Although homeowners are fearful of the winged wood-eating termite, the warm air of spring also means mating season for another destructive pest: The carpenter ant. Left to their own devices, these little insects are able to wreak havoc on wood and have been known to burrow their way into moisture-damaged walls and into unattended houses.
"Carpenter ants can damage a home just like a termite can. Fortunately, they are easier to detect and their colonies typically make themselves known before too much damage is done," said Robert Soileau, Manager of J&J Exterminating.
The typical carpenter ant is large and black with a slender waist and is sometimes confused for a wasp. Unlike wasps, however, carpenter ants have distinctly elbowed antennae. When aggravated, they will likely sting or bite.
Unlike the termite, carpenter ants don't feed on wood and don't need it to survive, according to Soileau. Their destruction is based on practicalities - they need to burrow into the wood in order to start their colony. This typically happens in spring, when the mated queen is searching for a place to lay her eggs. "Once the colony is established, worker ants have to leave the nest in order to search for food. That is what makes them vulnerable," Soileau said. "Once they start leaving the nest, they are easy to detect. They trail from the nest to the outdoors and back."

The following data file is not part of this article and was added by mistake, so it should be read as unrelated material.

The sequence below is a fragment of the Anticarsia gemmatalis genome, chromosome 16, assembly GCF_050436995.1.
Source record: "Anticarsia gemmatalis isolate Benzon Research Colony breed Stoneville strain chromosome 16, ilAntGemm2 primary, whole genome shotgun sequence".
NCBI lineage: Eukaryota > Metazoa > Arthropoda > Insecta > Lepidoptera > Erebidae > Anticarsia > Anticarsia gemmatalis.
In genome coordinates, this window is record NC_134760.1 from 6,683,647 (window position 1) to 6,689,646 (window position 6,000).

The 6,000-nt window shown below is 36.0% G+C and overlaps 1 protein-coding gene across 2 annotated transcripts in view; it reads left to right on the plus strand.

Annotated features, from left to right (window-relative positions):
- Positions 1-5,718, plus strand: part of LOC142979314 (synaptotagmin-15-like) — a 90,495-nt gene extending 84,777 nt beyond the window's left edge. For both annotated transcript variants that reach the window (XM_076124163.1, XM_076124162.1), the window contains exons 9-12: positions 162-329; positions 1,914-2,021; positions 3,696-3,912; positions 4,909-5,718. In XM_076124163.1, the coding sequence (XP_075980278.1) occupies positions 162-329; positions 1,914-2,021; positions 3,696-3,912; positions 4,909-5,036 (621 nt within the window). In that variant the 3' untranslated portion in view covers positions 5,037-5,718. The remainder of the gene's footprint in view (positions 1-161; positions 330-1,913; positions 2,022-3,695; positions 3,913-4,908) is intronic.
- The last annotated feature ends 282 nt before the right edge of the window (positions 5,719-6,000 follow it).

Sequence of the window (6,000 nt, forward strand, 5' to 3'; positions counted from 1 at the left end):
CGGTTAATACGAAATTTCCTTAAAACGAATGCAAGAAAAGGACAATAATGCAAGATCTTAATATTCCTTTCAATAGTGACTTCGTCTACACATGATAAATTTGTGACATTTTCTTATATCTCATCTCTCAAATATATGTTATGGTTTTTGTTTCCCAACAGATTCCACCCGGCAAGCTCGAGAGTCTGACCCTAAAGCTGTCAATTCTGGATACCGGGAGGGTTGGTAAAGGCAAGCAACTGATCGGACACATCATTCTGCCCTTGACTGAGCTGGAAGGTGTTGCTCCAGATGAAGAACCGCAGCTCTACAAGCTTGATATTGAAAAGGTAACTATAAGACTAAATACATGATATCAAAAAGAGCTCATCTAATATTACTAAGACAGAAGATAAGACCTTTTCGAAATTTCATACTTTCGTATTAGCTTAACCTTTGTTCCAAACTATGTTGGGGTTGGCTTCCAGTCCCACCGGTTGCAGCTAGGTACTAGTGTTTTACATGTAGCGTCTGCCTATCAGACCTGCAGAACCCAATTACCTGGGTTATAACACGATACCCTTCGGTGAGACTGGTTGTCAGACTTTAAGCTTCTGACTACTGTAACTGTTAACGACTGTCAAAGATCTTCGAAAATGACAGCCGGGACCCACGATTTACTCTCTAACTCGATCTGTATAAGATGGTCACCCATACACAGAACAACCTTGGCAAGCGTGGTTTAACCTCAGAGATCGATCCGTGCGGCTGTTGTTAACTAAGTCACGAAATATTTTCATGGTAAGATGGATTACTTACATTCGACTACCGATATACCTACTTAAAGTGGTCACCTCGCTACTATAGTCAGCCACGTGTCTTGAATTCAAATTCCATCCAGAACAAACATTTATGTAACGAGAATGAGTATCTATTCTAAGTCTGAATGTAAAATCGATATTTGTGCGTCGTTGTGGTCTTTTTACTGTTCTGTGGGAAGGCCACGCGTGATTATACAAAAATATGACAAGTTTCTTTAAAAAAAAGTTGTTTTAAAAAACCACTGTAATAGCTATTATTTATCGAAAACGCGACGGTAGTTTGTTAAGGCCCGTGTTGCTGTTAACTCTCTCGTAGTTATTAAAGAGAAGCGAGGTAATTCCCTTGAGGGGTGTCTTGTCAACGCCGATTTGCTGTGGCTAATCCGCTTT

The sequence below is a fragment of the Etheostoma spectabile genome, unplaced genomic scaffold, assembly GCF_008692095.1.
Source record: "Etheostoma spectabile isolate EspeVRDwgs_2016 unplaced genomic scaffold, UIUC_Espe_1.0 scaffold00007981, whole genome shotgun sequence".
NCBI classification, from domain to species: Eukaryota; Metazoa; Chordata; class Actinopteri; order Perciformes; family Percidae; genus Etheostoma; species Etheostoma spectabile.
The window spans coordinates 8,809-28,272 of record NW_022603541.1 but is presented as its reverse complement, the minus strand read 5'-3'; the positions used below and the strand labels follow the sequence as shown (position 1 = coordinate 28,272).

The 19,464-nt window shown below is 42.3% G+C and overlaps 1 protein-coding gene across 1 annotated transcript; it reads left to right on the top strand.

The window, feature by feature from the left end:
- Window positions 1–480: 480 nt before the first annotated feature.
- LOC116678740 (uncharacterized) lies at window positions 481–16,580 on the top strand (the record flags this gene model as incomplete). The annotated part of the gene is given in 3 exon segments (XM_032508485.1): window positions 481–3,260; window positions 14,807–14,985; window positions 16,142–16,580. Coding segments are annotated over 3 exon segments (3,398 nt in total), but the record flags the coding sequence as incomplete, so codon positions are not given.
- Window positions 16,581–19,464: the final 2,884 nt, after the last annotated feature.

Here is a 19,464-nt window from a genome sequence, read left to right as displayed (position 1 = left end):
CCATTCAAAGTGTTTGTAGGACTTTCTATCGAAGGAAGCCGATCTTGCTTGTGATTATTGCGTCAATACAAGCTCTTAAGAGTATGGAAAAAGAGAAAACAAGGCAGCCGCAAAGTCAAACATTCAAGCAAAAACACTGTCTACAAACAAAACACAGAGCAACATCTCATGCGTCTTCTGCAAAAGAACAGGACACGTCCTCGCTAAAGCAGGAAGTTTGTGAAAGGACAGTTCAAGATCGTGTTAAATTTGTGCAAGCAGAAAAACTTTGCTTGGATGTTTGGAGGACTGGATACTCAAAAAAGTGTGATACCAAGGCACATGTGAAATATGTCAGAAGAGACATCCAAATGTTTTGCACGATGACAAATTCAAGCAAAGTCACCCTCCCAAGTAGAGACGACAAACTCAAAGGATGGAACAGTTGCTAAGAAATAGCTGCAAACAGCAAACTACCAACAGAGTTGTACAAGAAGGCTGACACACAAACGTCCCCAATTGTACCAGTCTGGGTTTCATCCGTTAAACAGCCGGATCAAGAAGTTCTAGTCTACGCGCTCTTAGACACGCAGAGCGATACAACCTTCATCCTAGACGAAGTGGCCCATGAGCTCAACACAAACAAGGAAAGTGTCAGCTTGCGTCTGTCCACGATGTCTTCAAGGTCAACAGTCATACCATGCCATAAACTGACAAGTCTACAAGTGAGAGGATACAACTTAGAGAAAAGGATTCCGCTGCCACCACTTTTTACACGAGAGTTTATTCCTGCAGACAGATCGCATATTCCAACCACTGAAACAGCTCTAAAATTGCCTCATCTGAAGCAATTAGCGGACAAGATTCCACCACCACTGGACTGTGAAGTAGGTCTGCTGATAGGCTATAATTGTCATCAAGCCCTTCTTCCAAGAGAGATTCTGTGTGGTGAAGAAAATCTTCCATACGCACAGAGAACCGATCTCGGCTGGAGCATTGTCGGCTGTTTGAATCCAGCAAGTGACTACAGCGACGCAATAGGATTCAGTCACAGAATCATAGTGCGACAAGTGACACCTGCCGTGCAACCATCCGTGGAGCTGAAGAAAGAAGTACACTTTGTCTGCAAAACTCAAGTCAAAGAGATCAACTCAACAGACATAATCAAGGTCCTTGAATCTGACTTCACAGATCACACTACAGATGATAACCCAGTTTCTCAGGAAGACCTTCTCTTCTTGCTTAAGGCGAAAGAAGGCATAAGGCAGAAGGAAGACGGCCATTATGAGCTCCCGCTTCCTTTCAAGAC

Soileau says the most common site of carpenter ant activity in our region is in oak trees. "Oak trees have a lot of knots and hollow spots. These areas hold moisture which softens the wood, providing the ideal environment for the carpenter ant nests. Activity starts at the nest site and spreads from there, as the colony grows, slowly encompassing more and more of the surrounding yard. If they aren't stopped, growth will continue and the colony will bud, forming sub-colonies. It is at this stage that these ants enter a home or business and become a more costly threat."
Home or business owners who notice carpenter ants around their structures should contact an exterminator immediately for an inspection, according to Soileau. "Inspection is a big key to containing these pests before structural damage occurs. Inspection is best done in late evening when movement is at its highest level. We can follow the movement back to the main colony. This is the key to successful eradication of carpenter ants - finding and treatment main colony. Once that location is identified, we apply localized spot treatment, which is the most effective way to eliminate the problem. However, since these pests are so common in our region, and they migrate, regular service may be needed to prevent new infestation."